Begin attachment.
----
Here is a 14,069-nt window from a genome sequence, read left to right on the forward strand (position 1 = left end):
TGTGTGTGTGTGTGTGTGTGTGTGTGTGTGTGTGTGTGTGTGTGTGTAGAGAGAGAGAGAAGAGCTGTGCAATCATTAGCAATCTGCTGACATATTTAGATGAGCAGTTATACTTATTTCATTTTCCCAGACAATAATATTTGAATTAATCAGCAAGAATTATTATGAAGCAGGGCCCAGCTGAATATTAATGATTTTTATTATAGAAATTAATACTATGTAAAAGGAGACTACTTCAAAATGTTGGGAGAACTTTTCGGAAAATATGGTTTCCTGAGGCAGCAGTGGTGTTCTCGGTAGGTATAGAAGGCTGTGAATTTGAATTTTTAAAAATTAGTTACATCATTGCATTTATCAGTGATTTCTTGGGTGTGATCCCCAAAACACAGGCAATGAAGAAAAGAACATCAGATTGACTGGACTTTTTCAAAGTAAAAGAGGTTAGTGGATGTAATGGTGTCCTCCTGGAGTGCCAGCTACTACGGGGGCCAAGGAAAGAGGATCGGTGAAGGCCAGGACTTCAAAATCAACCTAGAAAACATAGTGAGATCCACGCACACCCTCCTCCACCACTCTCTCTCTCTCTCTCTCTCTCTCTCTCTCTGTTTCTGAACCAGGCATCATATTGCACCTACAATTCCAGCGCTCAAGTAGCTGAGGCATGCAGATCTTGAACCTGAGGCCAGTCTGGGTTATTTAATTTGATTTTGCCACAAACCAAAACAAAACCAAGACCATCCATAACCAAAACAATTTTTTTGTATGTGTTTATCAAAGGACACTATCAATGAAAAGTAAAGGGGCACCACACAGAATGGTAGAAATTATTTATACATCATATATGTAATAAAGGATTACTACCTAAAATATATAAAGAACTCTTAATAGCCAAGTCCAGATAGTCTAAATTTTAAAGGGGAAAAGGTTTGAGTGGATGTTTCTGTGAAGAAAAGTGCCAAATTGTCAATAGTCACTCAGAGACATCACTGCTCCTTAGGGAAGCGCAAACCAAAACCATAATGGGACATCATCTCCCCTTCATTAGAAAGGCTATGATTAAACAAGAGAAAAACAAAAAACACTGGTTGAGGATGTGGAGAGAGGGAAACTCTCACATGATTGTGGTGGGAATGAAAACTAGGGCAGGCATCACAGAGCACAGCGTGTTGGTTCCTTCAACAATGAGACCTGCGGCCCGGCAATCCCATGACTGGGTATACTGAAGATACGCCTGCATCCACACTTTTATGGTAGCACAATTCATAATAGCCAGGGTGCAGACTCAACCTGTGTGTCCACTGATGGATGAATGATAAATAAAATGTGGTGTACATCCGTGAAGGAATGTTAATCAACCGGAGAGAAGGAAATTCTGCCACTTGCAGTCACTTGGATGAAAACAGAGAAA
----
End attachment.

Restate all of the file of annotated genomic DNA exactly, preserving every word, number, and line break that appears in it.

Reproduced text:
Here is a 14,069-nt window from a genome sequence, read left to right on the forward strand (position 1 = left end):
TGTGTGTGTGTGTGTGTGTGTGTGTGTGTGTGTGTGTGTGTGTGTGTAGAGAGAGAGAGAAGAGCTGTGCAATCATTAGCAATCTGCTGACATATTTAGATGAGCAGTTATACTTATTTCATTTTCCCAGACAATAATATTTGAATTAATCAGCAAGAATTATTATGAAGCAGGGCCCAGCTGAATATTAATGATTTTTATTATAGAAATTAATACTATGTAAAAGGAGACTACTTCAAAATGTTGGGAGAACTTTTCGGAAAATATGGTTTCCTGAGGCAGCAGTGGTGTTCTCGGTAGGTATAGAAGGCTGTGAATTTGAATTTTTAAAAATTAGTTACATCATTGCATTTATCAGTGATTTCTTGGGTGTGATCCCCAAAACACAGGCAATGAAGAAAAGAACATCAGATTGACTGGACTTTTTCAAAGTAAAAGAGGTTAGTGGATGTAATGGTGTCCTCCTGGAGTGCCAGCTACTACGGGGGCCAAGGAAAGAGGATCGGTGAAGGCCAGGACTTCAAAATCAACCTAGAAAACATAGTGAGATCCACGCACACCCTCCTCCACCACTCTCTCTCTCTCTCTCTCTCTCTCTCTCTCTGTTTCTGAACCAGGCATCATATTGCACCTACAATTCCAGCGCTCAAGTAGCTGAGGCATGCAGATCTTGAACCTGAGGCCAGTCTGGGTTATTTAATTTGATTTTGCCACAAACCAAAACAAAACCAAGACCATCCATAACCAAAACAATTTTTTTGTATGTGTTTATCAAAGGACACTATCAATGAAAAGTAAAGGGGCACCACACAGAATGGTAGAAATTATTTATACATCATATATGTAATAAAGGATTACTACCTAAAATATATAAAGAACTCTTAATAGCCAAGTCCAGATAGTCTAAATTTTAAAGGGGAAAAGGTTTGAGTGGATGTTTCTGTGAAGAAAAGTGCCAAATTGTCAATAGTCACTCAGAGACATCACTGCTCCTTAGGGAAGCGCAAACCAAAACCATAATGGGACATCATCTCCCCTTCATTAGAAAGGCTATGATTAAACAAGAGAAAAACAAAAAACACTGGTTGAGGATGTGGAGAGAGGGAAACTCTCACATGATTGTGGTGGGAATGAAAACTAGGGCAGGCATCACAGAGCACAGCGTGTTGGTTCCTTCAACAATGAGACCTGCGGCCCGGCAATCCCATGACTGGGTATACTGAAGATACGCCTGCATCCACACTTTTATGGTAGCACAATTCATAATAGCCAGGGTGCAGACTCAACCTGTGTGTCCACTGATGGATGAATGATAAATAAAATGTGGTGTACATCCGTGAAGGAATGTTAATCAACCGGAGAGAAGGAAATTCTGCCACTTGCAGTCACTTGGATGAAAACAGAGAAA